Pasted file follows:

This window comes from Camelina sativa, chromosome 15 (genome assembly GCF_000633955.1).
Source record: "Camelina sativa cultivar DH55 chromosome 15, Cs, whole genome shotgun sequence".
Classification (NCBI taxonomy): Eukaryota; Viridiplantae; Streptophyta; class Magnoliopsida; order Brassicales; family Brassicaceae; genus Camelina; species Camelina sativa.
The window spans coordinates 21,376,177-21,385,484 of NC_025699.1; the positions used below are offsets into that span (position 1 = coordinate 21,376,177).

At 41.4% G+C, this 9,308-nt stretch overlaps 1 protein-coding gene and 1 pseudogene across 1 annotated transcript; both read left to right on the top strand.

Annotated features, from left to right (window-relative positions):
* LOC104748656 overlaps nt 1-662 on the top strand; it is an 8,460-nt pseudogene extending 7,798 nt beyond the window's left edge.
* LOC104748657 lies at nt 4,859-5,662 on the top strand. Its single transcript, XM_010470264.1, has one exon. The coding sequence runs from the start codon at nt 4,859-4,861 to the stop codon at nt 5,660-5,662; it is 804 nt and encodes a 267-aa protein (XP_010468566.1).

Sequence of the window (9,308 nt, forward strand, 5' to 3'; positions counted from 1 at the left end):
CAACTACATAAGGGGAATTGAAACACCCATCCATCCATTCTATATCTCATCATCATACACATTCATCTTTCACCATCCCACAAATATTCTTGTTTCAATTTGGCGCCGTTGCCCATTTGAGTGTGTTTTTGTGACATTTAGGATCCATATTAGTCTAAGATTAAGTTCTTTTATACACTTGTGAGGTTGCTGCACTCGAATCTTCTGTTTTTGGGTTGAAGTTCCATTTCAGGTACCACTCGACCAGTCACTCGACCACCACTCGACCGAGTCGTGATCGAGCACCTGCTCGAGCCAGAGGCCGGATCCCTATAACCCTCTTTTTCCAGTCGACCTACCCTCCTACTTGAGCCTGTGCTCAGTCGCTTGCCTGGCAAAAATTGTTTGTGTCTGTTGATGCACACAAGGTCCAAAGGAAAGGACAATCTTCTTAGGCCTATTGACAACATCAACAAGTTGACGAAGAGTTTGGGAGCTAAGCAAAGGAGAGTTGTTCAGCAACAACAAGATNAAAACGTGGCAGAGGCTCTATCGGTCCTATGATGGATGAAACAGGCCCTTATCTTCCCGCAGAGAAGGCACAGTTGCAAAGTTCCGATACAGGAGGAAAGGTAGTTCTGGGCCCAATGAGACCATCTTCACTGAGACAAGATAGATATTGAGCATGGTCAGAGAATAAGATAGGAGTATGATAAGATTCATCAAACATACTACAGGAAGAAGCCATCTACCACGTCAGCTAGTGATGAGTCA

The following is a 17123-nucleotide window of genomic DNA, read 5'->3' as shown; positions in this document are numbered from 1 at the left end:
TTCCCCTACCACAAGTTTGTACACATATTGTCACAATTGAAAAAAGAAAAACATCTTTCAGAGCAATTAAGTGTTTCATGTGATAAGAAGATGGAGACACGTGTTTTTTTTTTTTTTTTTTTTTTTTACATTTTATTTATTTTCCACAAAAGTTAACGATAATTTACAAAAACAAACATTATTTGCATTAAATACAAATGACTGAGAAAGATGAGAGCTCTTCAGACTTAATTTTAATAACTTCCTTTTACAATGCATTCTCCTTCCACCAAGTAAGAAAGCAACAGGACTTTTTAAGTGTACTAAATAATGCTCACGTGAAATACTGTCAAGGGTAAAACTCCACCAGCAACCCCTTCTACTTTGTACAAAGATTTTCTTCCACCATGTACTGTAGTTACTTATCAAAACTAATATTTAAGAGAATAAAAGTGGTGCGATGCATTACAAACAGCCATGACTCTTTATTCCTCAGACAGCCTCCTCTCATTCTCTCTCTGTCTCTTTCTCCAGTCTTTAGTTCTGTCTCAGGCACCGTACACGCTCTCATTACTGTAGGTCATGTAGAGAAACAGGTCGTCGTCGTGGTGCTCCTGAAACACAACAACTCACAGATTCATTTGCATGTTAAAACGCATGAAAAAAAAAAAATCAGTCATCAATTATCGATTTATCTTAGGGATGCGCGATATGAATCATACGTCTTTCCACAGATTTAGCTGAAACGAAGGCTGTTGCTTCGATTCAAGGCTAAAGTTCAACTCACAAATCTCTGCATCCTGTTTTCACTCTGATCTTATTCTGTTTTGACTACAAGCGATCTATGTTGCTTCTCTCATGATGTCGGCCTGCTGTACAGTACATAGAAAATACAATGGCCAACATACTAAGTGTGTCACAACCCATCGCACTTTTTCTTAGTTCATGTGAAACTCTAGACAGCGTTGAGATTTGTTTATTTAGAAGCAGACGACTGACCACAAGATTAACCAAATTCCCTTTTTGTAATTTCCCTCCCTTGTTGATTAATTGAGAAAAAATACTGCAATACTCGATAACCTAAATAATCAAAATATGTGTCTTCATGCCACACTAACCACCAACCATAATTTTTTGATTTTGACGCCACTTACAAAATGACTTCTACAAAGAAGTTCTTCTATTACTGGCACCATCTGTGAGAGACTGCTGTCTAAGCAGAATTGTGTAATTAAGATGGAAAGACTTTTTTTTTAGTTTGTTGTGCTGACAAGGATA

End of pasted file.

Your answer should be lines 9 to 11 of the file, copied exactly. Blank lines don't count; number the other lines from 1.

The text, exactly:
Sequence of the window (9,308 nt, forward strand, 5' to 3'; positions counted from 1 at the left end):
CAACTACATAAGGGGAATTGAAACACCCATCCATCCATTCTATATCTCATCATCATACACATTCATCTTTCACCATCCCACAAATATTCTTGTTTCAATTTGGCGCCGTTGCCCATTTGAGTGTGTTTTTGTGACATTTAGGATCCATATTAGTCTAAGATTAAGTTCTTTTATACACTTGTGAGGTTGCTGCACTCGAATCTTCTGTTTTTGGGTTGAAGTTCCATTTCAGGTACCACTCGACCAGTCACTCGACCACCACTCGACCGAGTCGTGATCGAGCACCTGCTCGAGCCAGAGGCCGGATCCCTATAACCCTCTTTTTCCAGTCGACCTACCCTCCTACTTGAGCCTGTGCTCAGTCGCTTGCCTGGCAAAAATTGTTTGTGTCTGTTGATGCACACAAGGTCCAAAGGAAAGGACAATCTTCTTAGGCCTATTGACAACATCAACAAGTTGACGAAGAGTTTGGGAGCTAAGCAAAGGAGAGTTGTTCAGCAACAACAAGATNAAAACGTGGCAGAGGCTCTATCGGTCCTATGATGGATGAAACAGGCCCTTATCTTCCCGCAGAGAAGGCACAGTTGCAAAGTTCCGATACAGGAGGAAAGGTAGTTCTGGGCCCAATGAGACCATCTTCACTGAGACAAGATAGATATTGAGCATGGTCAGAGAATAAGATAGGAGTATGATAAGATTCATCAAACATACTACAGGAAGAAGCCATCTACCACGTCAGCTAGTGATGAGTCA

The following is a 17123-nucleotide window of genomic DNA, read 5'->3' as shown; positions in this document are numbered from 1 at the left end: